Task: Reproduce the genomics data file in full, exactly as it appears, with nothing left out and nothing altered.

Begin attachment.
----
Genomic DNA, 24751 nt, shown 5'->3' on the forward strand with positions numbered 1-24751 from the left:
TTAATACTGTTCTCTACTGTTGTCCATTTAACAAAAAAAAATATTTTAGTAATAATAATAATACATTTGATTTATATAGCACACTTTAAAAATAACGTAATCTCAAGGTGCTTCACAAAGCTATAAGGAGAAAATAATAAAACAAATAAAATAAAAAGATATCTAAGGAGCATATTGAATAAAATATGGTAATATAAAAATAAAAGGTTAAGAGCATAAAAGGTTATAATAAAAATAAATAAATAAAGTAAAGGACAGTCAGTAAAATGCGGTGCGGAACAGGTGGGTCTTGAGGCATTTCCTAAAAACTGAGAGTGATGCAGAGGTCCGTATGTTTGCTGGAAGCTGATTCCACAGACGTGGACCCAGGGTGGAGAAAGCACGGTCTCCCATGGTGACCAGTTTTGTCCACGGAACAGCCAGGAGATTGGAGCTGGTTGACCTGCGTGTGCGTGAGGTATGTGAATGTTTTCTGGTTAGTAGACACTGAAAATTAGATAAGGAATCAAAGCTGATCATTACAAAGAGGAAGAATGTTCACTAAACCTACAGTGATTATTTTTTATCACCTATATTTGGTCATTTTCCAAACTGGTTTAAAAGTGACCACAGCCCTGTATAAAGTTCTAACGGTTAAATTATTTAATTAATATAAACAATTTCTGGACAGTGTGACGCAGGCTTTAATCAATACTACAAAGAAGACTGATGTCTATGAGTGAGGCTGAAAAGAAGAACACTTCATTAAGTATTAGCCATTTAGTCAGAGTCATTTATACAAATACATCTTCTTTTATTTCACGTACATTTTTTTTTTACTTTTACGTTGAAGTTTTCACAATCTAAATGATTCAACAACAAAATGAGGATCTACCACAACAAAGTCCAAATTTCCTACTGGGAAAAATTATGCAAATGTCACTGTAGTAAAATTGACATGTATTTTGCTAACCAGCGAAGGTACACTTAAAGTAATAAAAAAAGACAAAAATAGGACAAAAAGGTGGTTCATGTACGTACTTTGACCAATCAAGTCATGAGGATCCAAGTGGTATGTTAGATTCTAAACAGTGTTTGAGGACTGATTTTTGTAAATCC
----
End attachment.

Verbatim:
Genomic DNA, 24751 nt, shown 5'->3' on the forward strand with positions numbered 1-24751 from the left:
TTAATACTGTTCTCTACTGTTGTCCATTTAACAAAAAAAAATATTTTAGTAATAATAATAATACATTTGATTTATATAGCACACTTTAAAAATAACGTAATCTCAAGGTGCTTCACAAAGCTATAAGGAGAAAATAATAAAACAAATAAAATAAAAAGATATCTAAGGAGCATATTGAATAAAATATGGTAATATAAAAATAAAAGGTTAAGAGCATAAAAGGTTATAATAAAAATAAATAAATAAAGTAAAGGACAGTCAGTAAAATGCGGTGCGGAACAGGTGGGTCTTGAGGCATTTCCTAAAAACTGAGAGTGATGCAGAGGTCCGTATGTTTGCTGGAAGCTGATTCCACAGACGTGGACCCAGGGTGGAGAAAGCACGGTCTCCCATGGTGACCAGTTTTGTCCACGGAACAGCCAGGAGATTGGAGCTGGTTGACCTGCGTGTGCGTGAGGTATGTGAATGTTTTCTGGTTAGTAGACACTGAAAATTAGATAAGGAATCAAAGCTGATCATTACAAAGAGGAAGAATGTTCACTAAACCTACAGTGATTATTTTTTATCACCTATATTTGGTCATTTTCCAAACTGGTTTAAAAGTGACCACAGCCCTGTATAAAGTTCTAACGGTTAAATTATTTAATTAATATAAACAATTTCTGGACAGTGTGACGCAGGCTTTAATCAATACTACAAAGAAGACTGATGTCTATGAGTGAGGCTGAAAAGAAGAACACTTCATTAAGTATTAGCCATTTAGTCAGAGTCATTTATACAAATACATCTTCTTTTATTTCACGTACATTTTTTTTTTACTTTTACGTTGAAGTTTTCACAATCTAAATGATTCAACAACAAAATGAGGATCTACCACAACAAAGTCCAAATTTCCTACTGGGAAAAATTATGCAAATGTCACTGTAGTAAAATTGACATGTATTTTGCTAACCAGCGAAGGTACACTTAAAGTAATAAAAAAAGACAAAAATAGGACAAAAAGGTGGTTCATGTACGTACTTTGACCAATCAAGTCATGAGGATCCAAGTGGTATGTTAGATTCTAAACAGTGTTTGAGGACTGATTTTTGTAAATCC